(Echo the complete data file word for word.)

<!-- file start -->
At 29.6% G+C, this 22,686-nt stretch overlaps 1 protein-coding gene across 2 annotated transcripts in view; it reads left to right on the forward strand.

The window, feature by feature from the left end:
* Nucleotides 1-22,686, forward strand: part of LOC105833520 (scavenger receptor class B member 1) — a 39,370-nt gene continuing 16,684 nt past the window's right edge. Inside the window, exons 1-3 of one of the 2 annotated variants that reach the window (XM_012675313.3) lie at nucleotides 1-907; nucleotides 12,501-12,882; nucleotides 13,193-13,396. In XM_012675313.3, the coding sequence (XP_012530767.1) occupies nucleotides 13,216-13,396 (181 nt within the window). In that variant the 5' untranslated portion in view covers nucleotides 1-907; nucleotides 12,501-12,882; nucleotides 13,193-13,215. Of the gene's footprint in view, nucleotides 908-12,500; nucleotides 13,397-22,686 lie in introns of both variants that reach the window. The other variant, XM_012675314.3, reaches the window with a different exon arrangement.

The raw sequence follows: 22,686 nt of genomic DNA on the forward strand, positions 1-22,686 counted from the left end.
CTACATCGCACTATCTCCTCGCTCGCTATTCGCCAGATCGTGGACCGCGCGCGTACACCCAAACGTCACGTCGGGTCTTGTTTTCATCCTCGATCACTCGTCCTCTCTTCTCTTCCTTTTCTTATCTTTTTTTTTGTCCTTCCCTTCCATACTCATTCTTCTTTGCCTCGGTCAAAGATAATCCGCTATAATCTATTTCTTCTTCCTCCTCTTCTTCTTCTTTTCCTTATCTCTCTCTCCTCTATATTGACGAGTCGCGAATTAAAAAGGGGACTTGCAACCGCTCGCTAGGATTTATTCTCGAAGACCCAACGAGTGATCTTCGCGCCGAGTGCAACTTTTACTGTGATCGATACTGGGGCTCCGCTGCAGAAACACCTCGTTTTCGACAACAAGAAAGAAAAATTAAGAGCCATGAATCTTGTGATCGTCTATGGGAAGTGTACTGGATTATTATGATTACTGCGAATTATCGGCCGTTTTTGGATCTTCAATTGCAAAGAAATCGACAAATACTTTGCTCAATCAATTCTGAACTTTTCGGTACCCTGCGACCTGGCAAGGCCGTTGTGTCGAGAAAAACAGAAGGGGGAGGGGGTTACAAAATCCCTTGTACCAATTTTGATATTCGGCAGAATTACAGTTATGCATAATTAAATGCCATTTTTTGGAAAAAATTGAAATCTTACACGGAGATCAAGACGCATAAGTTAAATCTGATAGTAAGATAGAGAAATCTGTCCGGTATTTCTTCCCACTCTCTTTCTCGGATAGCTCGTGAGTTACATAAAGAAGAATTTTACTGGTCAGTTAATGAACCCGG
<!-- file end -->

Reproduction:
At 29.6% G+C, this 22,686-nt stretch overlaps 1 protein-coding gene across 2 annotated transcripts in view; it reads left to right on the forward strand.

The window, feature by feature from the left end:
* Nucleotides 1-22,686, forward strand: part of LOC105833520 (scavenger receptor class B member 1) — a 39,370-nt gene continuing 16,684 nt past the window's right edge. Inside the window, exons 1-3 of one of the 2 annotated variants that reach the window (XM_012675313.3) lie at nucleotides 1-907; nucleotides 12,501-12,882; nucleotides 13,193-13,396. In XM_012675313.3, the coding sequence (XP_012530767.1) occupies nucleotides 13,216-13,396 (181 nt within the window). In that variant the 5' untranslated portion in view covers nucleotides 1-907; nucleotides 12,501-12,882; nucleotides 13,193-13,215. Of the gene's footprint in view, nucleotides 908-12,500; nucleotides 13,397-22,686 lie in introns of both variants that reach the window. The other variant, XM_012675314.3, reaches the window with a different exon arrangement.

The raw sequence follows: 22,686 nt of genomic DNA on the forward strand, positions 1-22,686 counted from the left end.
CTACATCGCACTATCTCCTCGCTCGCTATTCGCCAGATCGTGGACCGCGCGCGTACACCCAAACGTCACGTCGGGTCTTGTTTTCATCCTCGATCACTCGTCCTCTCTTCTCTTCCTTTTCTTATCTTTTTTTTTGTCCTTCCCTTCCATACTCATTCTTCTTTGCCTCGGTCAAAGATAATCCGCTATAATCTATTTCTTCTTCCTCCTCTTCTTCTTCTTTTCCTTATCTCTCTCTCCTCTATATTGACGAGTCGCGAATTAAAAAGGGGACTTGCAACCGCTCGCTAGGATTTATTCTCGAAGACCCAACGAGTGATCTTCGCGCCGAGTGCAACTTTTACTGTGATCGATACTGGGGCTCCGCTGCAGAAACACCTCGTTTTCGACAACAAGAAAGAAAAATTAAGAGCCATGAATCTTGTGATCGTCTATGGGAAGTGTACTGGATTATTATGATTACTGCGAATTATCGGCCGTTTTTGGATCTTCAATTGCAAAGAAATCGACAAATACTTTGCTCAATCAATTCTGAACTTTTCGGTACCCTGCGACCTGGCAAGGCCGTTGTGTCGAGAAAAACAGAAGGGGGAGGGGGTTACAAAATCCCTTGTACCAATTTTGATATTCGGCAGAATTACAGTTATGCATAATTAAATGCCATTTTTTGGAAAAAATTGAAATCTTACACGGAGATCAAGACGCATAAGTTAAATCTGATAGTAAGATAGAGAAATCTGTCCGGTATTTCTTCCCACTCTCTTTCTCGGATAGCTCGTGAGTTACATAAAGAAGAATTTTACTGGTCAGTTAATGAACCCGG